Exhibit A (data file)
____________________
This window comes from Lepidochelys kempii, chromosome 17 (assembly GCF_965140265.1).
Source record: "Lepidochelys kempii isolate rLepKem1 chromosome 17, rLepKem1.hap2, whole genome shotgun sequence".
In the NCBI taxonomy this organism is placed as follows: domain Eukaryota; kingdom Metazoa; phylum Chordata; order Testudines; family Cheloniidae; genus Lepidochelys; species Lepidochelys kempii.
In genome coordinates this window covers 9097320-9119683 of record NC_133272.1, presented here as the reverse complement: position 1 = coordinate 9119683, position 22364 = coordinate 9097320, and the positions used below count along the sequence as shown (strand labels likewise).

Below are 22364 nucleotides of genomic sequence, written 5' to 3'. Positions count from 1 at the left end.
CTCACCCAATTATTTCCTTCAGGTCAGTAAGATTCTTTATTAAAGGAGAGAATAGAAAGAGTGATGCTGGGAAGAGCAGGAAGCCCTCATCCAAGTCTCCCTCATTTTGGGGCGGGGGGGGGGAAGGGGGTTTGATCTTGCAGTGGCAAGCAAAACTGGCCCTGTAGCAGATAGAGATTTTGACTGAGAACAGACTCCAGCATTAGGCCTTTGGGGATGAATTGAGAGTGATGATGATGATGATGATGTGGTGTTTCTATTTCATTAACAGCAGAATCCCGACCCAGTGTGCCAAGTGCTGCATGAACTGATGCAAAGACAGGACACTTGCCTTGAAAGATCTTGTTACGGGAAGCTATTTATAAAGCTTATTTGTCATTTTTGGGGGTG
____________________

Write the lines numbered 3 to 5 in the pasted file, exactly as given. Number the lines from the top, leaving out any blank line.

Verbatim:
In the NCBI taxonomy this organism is placed as follows: domain Eukaryota; kingdom Metazoa; phylum Chordata; order Testudines; family Cheloniidae; genus Lepidochelys; species Lepidochelys kempii.
In genome coordinates this window covers 9097320-9119683 of record NC_133272.1, presented here as the reverse complement: position 1 = coordinate 9119683, position 22364 = coordinate 9097320, and the positions used below count along the sequence as shown (strand labels likewise).

Below are 22364 nucleotides of genomic sequence, written 5' to 3'. Positions count from 1 at the left end.